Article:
South Wales Miners’ Federation v Glamorgan Coal Company: HL 1905

The union was accused of unlawful interference in contractual relations, and replied that their intention in calling a strike (inducing miners to break their contracts of employment) was to restrict production of coal and thereby raise its price.
Held: When considering the tort of unlawful interference in contractual relations, the motive of the alleged tortfeasor is irrelevant. Malice, in the form of ill-will, was not required for this tort. It was enough that the defendants knowingly and intentionally procured a violation of the plaintiffs’ legal rights. Lord Macnaghten said it was no defence that ‘if the masters had only known their own interest they would have welcomed the interference of the federation’.
Lord Macnaghten
[1905] AC 239
England and Wales
Cited by:
CitedOBG Ltd OBG (Plant and Transport Hire) Ltd v Raymond International Ltd; OBG Ltd v Allen CA 9-Feb-2005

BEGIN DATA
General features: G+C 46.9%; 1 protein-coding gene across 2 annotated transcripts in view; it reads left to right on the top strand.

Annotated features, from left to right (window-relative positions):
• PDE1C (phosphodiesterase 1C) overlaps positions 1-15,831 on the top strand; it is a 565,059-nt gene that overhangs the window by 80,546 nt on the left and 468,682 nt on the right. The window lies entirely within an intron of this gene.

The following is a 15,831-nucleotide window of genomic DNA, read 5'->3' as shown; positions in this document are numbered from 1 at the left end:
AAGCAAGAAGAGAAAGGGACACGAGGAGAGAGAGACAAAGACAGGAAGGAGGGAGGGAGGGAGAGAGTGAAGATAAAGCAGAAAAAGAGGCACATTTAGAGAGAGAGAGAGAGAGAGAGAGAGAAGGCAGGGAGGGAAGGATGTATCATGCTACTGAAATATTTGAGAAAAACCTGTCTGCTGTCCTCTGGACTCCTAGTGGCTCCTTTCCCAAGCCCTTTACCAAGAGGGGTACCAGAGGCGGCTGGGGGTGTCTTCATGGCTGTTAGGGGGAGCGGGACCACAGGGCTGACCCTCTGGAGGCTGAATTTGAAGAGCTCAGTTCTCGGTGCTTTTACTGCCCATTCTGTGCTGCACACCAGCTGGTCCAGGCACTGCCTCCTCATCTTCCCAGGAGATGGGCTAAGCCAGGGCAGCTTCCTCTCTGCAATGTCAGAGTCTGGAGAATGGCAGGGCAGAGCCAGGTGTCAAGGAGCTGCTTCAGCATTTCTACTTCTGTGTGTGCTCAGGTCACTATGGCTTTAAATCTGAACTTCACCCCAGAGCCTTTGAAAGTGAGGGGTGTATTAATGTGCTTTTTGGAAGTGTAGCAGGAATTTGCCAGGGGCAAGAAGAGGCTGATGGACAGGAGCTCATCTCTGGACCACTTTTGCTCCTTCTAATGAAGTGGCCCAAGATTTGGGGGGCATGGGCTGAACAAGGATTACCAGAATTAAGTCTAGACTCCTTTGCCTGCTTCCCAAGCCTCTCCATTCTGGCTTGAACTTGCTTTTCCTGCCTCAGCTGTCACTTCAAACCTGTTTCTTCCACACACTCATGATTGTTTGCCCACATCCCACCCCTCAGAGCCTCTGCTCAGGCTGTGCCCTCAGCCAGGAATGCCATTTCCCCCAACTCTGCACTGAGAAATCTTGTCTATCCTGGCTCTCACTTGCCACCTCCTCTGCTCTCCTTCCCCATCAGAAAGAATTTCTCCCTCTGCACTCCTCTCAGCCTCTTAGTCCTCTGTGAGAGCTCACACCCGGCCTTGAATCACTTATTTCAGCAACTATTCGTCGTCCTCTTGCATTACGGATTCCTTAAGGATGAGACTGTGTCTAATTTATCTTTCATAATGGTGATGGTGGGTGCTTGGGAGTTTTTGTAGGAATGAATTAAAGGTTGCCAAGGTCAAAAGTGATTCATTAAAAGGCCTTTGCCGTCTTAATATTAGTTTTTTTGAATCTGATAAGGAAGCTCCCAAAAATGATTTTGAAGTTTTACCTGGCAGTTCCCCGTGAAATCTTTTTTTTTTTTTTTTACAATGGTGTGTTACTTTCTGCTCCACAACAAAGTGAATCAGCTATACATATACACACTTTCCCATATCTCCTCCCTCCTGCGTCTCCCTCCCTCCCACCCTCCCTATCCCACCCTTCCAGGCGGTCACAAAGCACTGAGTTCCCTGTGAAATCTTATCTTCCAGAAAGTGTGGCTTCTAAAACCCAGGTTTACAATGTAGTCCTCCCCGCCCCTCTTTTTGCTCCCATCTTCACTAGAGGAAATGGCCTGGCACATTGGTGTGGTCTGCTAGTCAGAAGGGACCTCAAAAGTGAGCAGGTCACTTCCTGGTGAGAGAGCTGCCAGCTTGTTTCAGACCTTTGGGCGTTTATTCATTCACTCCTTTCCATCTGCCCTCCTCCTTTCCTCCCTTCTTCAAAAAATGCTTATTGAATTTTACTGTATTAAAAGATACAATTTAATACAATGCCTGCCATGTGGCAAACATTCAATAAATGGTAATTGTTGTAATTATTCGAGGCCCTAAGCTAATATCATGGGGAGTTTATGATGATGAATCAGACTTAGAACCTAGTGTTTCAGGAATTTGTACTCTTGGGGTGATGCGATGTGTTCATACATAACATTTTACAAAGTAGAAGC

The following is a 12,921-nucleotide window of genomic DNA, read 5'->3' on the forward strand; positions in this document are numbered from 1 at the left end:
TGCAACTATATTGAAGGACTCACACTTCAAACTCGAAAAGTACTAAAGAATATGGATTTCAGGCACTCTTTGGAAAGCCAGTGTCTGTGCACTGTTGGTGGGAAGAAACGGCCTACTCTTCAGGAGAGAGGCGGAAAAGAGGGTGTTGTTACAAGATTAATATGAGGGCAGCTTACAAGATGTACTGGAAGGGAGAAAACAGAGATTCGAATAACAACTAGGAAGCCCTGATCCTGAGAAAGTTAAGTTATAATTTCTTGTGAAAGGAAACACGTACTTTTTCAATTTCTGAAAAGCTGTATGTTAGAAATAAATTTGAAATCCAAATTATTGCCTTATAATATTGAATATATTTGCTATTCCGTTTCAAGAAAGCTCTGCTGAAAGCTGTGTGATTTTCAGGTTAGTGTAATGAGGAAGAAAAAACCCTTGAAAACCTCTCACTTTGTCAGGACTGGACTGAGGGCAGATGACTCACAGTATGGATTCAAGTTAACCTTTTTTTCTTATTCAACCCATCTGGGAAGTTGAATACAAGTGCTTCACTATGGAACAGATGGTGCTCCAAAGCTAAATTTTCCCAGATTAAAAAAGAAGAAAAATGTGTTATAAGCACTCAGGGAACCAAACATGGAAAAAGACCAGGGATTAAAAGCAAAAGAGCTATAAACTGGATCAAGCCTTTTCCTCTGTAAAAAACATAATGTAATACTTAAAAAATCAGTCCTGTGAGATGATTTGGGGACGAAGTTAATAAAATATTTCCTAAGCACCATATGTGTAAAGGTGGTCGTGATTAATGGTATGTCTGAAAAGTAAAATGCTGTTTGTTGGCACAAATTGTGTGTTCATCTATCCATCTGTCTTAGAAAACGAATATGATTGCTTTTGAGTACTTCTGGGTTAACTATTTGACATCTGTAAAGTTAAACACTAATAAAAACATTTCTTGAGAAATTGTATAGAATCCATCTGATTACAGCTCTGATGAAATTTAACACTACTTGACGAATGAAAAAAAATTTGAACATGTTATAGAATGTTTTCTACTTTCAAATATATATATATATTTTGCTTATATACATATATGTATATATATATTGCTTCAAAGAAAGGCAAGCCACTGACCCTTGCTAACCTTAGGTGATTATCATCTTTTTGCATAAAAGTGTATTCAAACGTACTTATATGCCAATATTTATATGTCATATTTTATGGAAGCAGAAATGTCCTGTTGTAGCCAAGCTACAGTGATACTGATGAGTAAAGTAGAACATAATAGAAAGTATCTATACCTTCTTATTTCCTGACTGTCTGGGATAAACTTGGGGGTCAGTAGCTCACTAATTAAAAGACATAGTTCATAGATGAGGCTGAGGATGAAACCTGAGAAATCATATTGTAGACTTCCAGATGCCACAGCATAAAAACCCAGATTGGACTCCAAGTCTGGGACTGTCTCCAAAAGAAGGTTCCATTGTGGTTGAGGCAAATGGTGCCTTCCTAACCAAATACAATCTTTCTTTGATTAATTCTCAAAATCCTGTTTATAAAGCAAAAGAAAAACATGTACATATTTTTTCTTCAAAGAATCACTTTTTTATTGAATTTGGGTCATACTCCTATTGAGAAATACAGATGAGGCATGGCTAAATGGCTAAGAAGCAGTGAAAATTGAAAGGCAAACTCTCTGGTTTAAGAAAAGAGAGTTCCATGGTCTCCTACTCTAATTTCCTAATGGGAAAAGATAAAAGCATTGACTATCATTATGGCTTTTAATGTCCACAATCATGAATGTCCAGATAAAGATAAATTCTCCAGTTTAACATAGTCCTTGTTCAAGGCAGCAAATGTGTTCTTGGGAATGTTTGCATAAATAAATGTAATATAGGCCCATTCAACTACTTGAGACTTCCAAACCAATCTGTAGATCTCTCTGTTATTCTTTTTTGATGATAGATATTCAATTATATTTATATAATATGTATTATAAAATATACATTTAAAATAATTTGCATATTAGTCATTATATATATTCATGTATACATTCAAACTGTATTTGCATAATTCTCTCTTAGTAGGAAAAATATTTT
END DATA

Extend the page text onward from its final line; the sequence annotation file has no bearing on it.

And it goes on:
The defendants had wrongfully appointed receivers of the claimant, who then came into the business and terminated contracts undertaken by the business. The claimant asserted that their actions amounted to a wrongful interference in their contracts . .
CitedDouglas and others v Hello! Ltd and others (No 3) CA 18-May-2005
The principal claimants sold the rights to take photographs of their wedding to a co-claimant magazine (OK). Persons acting on behalf of the defendants took unauthorised photographs which the defendants published. The claimants had retained joint . .
CitedDouglas and others v Hello! Ltd and others; similar HL 2-May-2007
In Douglas, the claimants said that the defendants had interfered with their contract to provide exclusive photographs of their wedding to a competing magazine, by arranging for a third party to infiltrate and take and sell unauthorised photographs. . .

These lists may be incomplete.
Updated: 08 March 2021; Ref: scu.223000